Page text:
Theoretically BERT has a big advantage over bag of words methods in that BERT is sensitive to word order and long range word interdependencies (e.g. the meaning of "it" might depend on a particular word 10s of words to the left of "it"), but we were curious how this difference plays out with real world data. So we examined how well BERT vs bag of words does in our hold out set for this news classification dataset. After looking at many examples and the predictions from BERT versus simpler methods, we did notice a pattern: When a news article is misclassified by bag of words methods, it often contains one to a few words that shift the meaning of the entire document. To illustrate this, here’s two examples that we constructed and fed into the models trained on the ag news dataset.
1. “The two players were evenly matched, but the first player's skill with the joystick pushed her over the top.”
2. "The two players were evenly matched, but the first player's skill with the hockey stick pushed her over the top. "
The sentence with "hockey stick" is easy to classify as being about "sports", and indeed the bag of words approach and BERT correctly classify it. The sentence with "joystick" is harder to classify because it has a lot of words ordinarily associated with sports, but it's actually in the "science & tech" category. For the "joystick" sentence, BERT correctly predicts that it's in the "science & tech" category, while the bag of words-based model incorrectly predicts the "joystick" sentence as being about sports. What’s particularly interesting about this example is how just one word, “joystick”, or phrase, “hockey stick”, dramatically changes the meaning of the document from being about video games to being about physical sports. This is why the bag of words approach fails for the "joystick" sentence, the preponderance of strongly “sports”-like words pushes the prediction to sports. BERT, on the other hand, doesn’t just model words as a static collection of distinct things (aka “bag of words”), but rather contains sophisticated mechanisms that ensure the features of one word both depend on that word’s position in a document and also depend on the other words in the document around it. This way it can know that a “player” in this document is actually a video game “player” by virtue of the presence of “joystick” elsewhere in the document. This sophistication in BERT, we hypothesize, is the reason BERT isn’t fooled into thinking a video game competition text snippet like example 1 is about physical sports.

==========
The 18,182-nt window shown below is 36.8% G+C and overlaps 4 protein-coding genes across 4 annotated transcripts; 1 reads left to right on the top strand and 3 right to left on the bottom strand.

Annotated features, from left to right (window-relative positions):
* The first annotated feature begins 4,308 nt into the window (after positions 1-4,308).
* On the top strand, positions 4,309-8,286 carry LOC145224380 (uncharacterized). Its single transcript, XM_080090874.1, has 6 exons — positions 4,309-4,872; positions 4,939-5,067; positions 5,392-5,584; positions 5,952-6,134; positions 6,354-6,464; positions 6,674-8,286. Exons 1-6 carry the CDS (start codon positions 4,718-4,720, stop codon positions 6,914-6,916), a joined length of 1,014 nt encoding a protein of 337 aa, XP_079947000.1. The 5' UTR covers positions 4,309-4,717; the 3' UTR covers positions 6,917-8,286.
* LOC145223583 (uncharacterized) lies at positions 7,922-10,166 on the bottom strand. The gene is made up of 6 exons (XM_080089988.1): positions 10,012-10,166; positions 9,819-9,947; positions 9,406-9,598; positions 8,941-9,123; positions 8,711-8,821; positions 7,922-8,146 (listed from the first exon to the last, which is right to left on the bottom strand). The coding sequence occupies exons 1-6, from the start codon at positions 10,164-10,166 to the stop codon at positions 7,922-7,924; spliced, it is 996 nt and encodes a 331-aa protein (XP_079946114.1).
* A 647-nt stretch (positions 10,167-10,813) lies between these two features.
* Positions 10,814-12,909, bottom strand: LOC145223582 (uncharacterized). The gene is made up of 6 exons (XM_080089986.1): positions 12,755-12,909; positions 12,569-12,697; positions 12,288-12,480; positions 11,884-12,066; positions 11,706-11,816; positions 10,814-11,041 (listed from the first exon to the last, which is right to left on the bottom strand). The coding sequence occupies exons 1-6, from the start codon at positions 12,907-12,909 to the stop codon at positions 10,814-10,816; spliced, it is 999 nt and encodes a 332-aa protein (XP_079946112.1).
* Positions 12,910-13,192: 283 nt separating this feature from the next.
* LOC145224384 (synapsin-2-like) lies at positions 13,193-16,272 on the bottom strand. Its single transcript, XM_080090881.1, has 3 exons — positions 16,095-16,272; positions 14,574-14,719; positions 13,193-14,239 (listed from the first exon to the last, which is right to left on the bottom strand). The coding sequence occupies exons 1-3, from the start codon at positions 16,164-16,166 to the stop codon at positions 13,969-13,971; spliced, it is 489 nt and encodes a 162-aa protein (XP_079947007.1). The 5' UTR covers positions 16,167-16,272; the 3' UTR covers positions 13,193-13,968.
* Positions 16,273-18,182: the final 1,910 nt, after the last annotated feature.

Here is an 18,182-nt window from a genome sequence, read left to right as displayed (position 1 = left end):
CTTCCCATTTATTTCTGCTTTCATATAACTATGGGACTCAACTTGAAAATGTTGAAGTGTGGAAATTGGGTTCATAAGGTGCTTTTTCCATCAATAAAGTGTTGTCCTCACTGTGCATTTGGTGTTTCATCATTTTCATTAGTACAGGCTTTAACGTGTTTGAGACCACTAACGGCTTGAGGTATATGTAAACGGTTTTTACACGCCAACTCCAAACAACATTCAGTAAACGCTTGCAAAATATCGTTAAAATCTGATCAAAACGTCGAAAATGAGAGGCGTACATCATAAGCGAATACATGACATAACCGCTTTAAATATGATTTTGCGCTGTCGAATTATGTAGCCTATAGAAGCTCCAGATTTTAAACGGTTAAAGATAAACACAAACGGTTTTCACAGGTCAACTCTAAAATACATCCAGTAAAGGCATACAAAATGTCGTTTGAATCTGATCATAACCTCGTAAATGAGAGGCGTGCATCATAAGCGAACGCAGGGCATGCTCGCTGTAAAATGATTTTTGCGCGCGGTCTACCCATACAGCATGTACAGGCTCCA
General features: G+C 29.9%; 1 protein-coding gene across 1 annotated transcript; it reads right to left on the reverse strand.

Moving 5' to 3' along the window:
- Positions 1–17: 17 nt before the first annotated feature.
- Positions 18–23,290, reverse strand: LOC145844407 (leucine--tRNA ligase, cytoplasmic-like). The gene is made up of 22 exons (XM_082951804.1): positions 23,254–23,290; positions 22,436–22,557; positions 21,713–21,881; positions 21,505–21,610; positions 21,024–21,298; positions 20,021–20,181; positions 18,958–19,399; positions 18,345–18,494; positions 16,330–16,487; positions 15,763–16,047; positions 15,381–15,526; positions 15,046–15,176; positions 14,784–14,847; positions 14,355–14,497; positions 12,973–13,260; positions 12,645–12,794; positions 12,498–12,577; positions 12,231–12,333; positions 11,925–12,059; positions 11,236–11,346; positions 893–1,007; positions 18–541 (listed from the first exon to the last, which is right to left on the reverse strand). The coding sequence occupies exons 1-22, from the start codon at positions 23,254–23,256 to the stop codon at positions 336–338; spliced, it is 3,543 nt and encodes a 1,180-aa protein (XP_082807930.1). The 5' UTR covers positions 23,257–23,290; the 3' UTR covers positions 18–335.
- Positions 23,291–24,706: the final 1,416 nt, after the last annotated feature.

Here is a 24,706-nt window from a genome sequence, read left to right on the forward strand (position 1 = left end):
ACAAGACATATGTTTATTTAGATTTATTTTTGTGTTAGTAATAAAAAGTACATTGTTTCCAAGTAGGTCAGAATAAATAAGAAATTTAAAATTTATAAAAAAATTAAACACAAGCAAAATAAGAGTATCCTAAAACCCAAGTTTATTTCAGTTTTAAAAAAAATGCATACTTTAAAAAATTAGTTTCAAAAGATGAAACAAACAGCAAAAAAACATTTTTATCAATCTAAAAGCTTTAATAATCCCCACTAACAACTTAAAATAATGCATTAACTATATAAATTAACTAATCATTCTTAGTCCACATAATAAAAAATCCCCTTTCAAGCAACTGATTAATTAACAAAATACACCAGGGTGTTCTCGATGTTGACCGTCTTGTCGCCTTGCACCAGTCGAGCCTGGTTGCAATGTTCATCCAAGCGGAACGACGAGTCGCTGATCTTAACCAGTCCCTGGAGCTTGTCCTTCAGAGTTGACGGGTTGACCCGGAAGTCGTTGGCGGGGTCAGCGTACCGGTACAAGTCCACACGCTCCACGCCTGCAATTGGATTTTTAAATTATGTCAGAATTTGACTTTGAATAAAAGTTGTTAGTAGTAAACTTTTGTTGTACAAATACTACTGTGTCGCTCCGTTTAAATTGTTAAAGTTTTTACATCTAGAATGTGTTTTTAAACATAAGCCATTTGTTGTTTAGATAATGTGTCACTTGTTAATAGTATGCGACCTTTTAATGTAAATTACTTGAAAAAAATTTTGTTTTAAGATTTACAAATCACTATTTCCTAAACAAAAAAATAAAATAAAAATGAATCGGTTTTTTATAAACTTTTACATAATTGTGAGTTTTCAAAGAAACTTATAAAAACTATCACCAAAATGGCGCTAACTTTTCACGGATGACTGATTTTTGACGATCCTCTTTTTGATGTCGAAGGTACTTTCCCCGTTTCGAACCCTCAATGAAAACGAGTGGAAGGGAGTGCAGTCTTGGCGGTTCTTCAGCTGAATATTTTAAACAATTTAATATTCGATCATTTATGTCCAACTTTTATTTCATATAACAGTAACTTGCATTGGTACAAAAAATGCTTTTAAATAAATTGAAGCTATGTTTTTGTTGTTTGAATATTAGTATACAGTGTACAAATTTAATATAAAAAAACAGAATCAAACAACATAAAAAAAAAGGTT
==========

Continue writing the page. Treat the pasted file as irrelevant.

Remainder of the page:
How Is BERT integrated into Automated ML?